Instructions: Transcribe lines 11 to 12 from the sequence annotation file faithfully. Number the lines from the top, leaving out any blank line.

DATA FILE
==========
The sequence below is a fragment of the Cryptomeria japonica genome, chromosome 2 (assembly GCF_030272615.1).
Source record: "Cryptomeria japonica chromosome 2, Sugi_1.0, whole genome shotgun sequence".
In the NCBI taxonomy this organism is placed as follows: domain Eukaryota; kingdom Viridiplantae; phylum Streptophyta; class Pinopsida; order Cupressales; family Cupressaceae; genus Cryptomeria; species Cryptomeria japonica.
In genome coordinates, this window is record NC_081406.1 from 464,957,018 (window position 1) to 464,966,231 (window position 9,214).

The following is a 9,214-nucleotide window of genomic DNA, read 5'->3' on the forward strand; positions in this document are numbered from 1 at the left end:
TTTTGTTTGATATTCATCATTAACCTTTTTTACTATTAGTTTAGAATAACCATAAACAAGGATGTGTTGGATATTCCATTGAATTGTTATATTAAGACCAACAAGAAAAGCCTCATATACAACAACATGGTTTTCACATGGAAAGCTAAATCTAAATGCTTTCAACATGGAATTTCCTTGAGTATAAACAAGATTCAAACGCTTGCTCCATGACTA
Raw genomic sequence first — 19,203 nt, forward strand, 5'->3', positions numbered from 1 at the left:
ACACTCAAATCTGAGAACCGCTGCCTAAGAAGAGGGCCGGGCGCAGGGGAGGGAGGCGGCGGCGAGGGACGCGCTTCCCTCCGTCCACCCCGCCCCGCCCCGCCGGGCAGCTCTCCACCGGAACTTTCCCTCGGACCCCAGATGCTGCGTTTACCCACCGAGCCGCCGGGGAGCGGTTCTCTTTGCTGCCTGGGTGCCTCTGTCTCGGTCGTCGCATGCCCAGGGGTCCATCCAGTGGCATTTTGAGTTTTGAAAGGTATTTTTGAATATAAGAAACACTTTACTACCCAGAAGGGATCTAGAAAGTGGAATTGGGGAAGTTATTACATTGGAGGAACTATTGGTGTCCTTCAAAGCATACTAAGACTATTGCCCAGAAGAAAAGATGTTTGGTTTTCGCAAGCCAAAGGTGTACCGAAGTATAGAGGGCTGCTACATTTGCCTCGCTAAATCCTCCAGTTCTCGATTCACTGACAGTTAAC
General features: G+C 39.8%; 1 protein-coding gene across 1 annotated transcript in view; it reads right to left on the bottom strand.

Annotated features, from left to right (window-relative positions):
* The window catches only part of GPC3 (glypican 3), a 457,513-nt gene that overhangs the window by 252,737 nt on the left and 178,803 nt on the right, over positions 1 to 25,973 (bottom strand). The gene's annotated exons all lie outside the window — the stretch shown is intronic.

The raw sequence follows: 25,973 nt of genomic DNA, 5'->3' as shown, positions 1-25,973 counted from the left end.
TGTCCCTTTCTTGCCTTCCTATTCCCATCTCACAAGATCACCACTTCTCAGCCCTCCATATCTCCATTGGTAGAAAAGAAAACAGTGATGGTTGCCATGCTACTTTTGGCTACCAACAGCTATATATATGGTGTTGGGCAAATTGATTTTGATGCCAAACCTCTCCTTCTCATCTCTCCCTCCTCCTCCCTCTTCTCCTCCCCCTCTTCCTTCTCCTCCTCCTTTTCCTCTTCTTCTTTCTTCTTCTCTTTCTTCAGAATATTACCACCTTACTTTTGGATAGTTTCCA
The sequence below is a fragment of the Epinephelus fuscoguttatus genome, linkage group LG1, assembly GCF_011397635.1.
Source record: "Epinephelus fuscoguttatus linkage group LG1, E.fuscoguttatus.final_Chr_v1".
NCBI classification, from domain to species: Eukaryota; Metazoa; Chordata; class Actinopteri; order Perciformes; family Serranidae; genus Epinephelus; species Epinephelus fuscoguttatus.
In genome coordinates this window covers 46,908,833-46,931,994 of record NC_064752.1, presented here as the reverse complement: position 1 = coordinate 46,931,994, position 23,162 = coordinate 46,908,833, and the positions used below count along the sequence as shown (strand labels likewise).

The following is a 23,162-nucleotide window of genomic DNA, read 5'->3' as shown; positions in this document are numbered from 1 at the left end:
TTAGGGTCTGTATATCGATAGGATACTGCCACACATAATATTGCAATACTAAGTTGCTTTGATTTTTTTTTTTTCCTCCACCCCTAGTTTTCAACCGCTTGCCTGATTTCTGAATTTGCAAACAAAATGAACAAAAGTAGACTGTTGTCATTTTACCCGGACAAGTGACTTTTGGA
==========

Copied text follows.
* The window catches only part of GPC3 (glypican 3), a 457,513-nt gene that overhangs the window by 252,737 nt on the left and 178,803 nt on the right, over positions 1 to 25,973 (bottom strand). The gene's annotated exons all lie outside the window — the stretch shown is intronic.

The raw sequence follows: 25,973 nt of genomic DNA, 5'->3' as shown, positions 1-25,973 counted from the left end.